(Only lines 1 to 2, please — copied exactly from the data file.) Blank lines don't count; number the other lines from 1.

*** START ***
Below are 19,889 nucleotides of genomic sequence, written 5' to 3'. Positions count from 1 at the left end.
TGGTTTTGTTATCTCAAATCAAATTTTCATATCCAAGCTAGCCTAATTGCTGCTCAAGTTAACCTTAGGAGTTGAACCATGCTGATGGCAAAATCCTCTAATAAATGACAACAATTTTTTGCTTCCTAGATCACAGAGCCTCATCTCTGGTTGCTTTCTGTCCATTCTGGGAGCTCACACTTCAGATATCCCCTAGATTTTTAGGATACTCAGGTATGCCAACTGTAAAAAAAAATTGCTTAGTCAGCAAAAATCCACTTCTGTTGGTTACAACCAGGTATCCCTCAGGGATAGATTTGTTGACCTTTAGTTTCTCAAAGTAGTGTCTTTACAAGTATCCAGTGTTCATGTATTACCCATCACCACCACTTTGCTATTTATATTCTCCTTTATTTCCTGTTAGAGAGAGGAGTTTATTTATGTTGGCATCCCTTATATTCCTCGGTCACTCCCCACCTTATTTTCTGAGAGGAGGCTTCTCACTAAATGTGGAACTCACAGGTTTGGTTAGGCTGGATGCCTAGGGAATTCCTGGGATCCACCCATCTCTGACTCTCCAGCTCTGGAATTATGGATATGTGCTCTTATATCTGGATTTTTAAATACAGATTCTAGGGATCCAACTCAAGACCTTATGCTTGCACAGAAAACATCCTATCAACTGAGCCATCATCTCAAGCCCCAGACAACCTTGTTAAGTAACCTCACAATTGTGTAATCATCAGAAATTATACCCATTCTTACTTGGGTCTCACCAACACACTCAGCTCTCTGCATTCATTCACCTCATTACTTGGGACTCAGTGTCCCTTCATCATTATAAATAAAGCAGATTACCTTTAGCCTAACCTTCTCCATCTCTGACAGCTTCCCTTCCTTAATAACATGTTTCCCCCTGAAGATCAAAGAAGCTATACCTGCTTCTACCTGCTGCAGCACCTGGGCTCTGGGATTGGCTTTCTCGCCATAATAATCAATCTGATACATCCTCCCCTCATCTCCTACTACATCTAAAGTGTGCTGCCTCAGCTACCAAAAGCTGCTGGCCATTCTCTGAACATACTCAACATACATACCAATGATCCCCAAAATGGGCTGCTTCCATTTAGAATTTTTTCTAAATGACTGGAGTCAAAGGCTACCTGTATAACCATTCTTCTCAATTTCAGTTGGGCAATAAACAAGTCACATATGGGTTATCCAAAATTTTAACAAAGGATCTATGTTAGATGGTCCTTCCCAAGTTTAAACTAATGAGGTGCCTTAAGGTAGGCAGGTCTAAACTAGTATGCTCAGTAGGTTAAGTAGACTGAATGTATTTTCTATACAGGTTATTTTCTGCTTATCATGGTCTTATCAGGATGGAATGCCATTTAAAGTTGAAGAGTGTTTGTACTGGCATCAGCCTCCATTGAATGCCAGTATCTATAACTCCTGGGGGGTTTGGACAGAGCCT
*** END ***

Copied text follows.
Below are 19,889 nucleotides of genomic sequence, written 5' to 3'. Positions count from 1 at the left end.
TGGTTTTGTTATCTCAAATCAAATTTTCATATCCAAGCTAGCCTAATTGCTGCTCAAGTTAACCTTAGGAGTTGAACCATGCTGATGGCAAAATCCTCTAATAAATGACAACAATTTTTTGCTTCCTAGATCACAGAGCCTCATCTCTGGTTGCTTTCTGTCCATTCTGGGAGCTCACACTTCAGATATCCCCTAGATTTTTAGGATACTCAGGTATGCCAACTGTAAAAAAAAATTGCTTAGTCAGCAAAAATCCACTTCTGTTGGTTACAACCAGGTATCCCTCAGGGATAGATTTGTTGACCTTTAGTTTCTCAAAGTAGTGTCTTTACAAGTATCCAGTGTTCATGTATTACCCATCACCACCACTTTGCTATTTATATTCTCCTTTATTTCCTGTTAGAGAGAGGAGTTTATTTATGTTGGCATCCCTTATATTCCTCGGTCACTCCCCACCTTATTTTCTGAGAGGAGGCTTCTCACTAAATGTGGAACTCACAGGTTTGGTTAGGCTGGATGCCTAGGGAATTCCTGGGATCCACCCATCTCTGACTCTCCAGCTCTGGAATTATGGATATGTGCTCTTATATCTGGATTTTTAAATACAGATTCTAGGGATCCAACTCAAGACCTTATGCTTGCACAGAAAACATCCTATCAACTGAGCCATCATCTCAAGCCCCAGACAACCTTGTTAAGTAACCTCACAATTGTGTAATCATCAGAAATTATACCCATTCTTACTTGGGTCTCACCAACACACTCAGCTCTCTGCATTCATTCACCTCATTACTTGGGACTCAGTGTCCCTTCATCATTATAAATAAAGCAGATTACCTTTAGCCTAACCTTCTCCATCTCTGACAGCTTCCCTTCCTTAATAACATGTTTCCCCCTGAAGATCAAAGAAGCTATACCTGCTTCTACCTGCTGCAGCACCTGGGCTCTGGGATTGGCTTTCTCGCCATAATAATCAATCTGATACATCCTCCCCTCATCTCCTACTACATCTAAAGTGTGCTGCCTCAGCTACCAAAAGCTGCTGGCCATTCTCTGAACATACTCAACATACATACCAATGATCCCCAAAATGGGCTGCTTCCATTTAGAATTTTTTCTAAATGACTGGAGTCAAAGGCTACCTGTATAACCATTCTTCTCAATTTCAGTTGGGCAATAAACAAGTCACATATGGGTTATCCAAAATTTTAACAAAGGATCTATGTTAGATGGTCCTTCCCAAGTTTAAACTAATGAGGTGCCTTAAGGTAGGCAGGTCTAAACTAGTATGCTCAGTAGGTTAAGTAGACTGAATGTATTTTCTATACAGGTTATTTTCTGCTTATCATGGTCTTATCAGGATGGAATGCCATTTAAAGTTGAAGAGTGTTTGTACTGGCATCAGCCTCCATTGAATGCCAGTATCTATAACTCCTGGGGGGTTTGGACAGAGCCT